Imagine that Volkswagens factories, Maersk’s container ships, or the operating rooms at Rigshospitalet all lay dormant 270 days of the year. Few executives would accept that. Still, this is often the case for software robots.
Software robots, robotic process automation, or just the abbreviation, RPA, has become a success in both the private and public sectors. For example, ATP saves 300.000 work hours by letting software robots streamline and automate tasks, according to Computerworld. Similar stories are heard from public authorities and companies all over Denmark.
Software robots represent a significant investment in licenses, IT-infrastructure, education, and technical resources. But the technology is not utilised very efficiently, and many organisations accept a utilisation rate of merely 20-30 percent.
The causes of this poor utilisation are numerous, but to a large extent they concern restrictive and inflexible administration. If a work task takes longer than expected – e.g. if a software problem occurs – this easily blocks all the other tasks, which the robot has been instructed to do. And then this is often not solved before a manual intervention.
It is somewhat paradoxical that you can have the understanding that a process has been automated, when a human has to sit in a room down the hall, giving the robot manual life support. Robots can also stall for many other reasons and need to always be monitored and often restarted manually. We humans only work for 8 hours a day whereas the robots are available 24 hours a day. It is not optimal that they are so dependent on manual oversight. It is costly in labour and creates absolutely no value for the organisation.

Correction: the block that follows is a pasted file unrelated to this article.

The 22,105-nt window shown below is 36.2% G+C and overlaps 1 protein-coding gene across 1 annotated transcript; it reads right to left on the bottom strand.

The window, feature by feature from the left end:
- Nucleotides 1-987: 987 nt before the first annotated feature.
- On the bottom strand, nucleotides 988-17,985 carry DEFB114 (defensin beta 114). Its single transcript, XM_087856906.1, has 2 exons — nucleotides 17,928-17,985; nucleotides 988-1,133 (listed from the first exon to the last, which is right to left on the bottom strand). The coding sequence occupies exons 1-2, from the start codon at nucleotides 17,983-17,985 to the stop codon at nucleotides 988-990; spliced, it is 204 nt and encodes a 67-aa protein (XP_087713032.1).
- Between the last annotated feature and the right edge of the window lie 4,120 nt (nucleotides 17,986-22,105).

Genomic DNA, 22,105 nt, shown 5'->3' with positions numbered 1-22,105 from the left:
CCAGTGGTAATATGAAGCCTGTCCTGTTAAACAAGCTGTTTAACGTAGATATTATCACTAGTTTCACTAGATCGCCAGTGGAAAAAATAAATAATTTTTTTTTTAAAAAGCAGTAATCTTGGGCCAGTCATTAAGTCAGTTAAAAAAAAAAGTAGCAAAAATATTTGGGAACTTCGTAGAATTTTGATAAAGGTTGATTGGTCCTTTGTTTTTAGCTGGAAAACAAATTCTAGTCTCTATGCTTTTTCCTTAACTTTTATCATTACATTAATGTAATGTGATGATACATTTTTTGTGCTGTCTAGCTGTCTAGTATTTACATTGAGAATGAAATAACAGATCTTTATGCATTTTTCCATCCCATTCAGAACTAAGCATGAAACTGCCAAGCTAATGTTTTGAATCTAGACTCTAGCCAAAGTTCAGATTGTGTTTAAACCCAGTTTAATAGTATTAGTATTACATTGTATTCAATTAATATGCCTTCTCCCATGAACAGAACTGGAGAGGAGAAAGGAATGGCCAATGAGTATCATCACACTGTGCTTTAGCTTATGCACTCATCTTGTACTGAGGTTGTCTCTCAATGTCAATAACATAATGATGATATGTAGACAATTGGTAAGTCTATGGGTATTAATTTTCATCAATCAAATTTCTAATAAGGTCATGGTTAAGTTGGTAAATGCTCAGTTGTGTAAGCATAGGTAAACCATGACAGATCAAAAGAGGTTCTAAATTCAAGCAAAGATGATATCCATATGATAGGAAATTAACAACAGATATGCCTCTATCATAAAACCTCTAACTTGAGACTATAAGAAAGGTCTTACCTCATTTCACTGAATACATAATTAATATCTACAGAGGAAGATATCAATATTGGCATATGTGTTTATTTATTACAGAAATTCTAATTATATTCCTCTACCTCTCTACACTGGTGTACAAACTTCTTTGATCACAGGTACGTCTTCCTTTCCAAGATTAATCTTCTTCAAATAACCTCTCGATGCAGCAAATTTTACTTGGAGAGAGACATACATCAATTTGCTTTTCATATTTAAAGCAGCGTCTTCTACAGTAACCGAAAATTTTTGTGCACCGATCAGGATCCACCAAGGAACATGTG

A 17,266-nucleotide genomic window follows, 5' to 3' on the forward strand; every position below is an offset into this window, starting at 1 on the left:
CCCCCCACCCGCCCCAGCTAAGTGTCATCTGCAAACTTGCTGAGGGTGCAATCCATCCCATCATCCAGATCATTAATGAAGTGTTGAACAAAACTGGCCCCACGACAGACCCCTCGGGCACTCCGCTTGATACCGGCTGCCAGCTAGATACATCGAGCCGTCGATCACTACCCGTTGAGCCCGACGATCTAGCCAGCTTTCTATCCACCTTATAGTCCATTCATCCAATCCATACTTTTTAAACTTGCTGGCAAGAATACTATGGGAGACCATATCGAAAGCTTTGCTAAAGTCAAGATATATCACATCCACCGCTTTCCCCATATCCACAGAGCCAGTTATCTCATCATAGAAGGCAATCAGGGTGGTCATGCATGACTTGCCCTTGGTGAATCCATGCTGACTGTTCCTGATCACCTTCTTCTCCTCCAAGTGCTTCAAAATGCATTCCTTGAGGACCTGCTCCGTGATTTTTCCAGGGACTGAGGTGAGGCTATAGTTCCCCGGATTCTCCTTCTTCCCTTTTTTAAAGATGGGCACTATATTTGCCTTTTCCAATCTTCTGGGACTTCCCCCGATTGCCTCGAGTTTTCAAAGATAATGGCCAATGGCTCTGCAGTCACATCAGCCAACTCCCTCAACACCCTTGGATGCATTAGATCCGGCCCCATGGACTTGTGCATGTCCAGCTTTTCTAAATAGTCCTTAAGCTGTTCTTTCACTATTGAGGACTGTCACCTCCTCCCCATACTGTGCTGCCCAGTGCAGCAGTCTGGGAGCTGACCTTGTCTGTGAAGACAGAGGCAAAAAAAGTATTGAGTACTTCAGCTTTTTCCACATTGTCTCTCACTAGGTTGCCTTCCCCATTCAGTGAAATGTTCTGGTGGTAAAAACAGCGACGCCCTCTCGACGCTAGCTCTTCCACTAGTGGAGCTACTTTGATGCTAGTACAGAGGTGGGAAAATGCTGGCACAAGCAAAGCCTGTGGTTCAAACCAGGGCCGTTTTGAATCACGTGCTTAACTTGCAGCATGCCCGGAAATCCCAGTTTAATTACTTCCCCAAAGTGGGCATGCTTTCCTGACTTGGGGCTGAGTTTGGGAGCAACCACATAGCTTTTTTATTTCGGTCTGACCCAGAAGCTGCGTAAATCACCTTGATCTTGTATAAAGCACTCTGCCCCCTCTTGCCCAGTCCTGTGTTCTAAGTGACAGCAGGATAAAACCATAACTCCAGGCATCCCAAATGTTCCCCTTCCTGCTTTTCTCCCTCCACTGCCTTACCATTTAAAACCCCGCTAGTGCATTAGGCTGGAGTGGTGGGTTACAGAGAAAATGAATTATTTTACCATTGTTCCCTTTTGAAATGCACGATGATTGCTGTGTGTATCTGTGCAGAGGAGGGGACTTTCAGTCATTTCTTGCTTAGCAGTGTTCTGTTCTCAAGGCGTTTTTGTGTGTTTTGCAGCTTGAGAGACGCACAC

Many organisations lack the awareness, however, that the management tools accompanying their RPA solution are simply not good enough. Thereby, they lose out on the significant winnings that lies in implementing a more overarching and intuitive oversight of the software robots.
Experience shows that well-functioning management tools for RPA increase the average utilisation rate to between 50 and 80 percent – doubling the usual rate. At the same time, you can get an overview of all the software robots across the organisation. Hereby, the business gains critical insights into what their digital co-workers are doing, and tasks can be handled automatically with the most critical ones being prioritised.
This gives you more automation and efficiency for your money and minimises the power use of the hardware and cloud services you do not use, which, in the end, also furthers the green agenda. All without the need for more workers to oversee the robots 24/7. Thus, we minimise a task that is costly for the organisation – and the employee – as the task is about as professionally stimulating as watching grass grow.
So, to lift the use of software robots to the next level and ensure optimal utilisation of our robot colleagues, there is no way around a more holistic management tool.
And that is the reason for the existence of Optomo.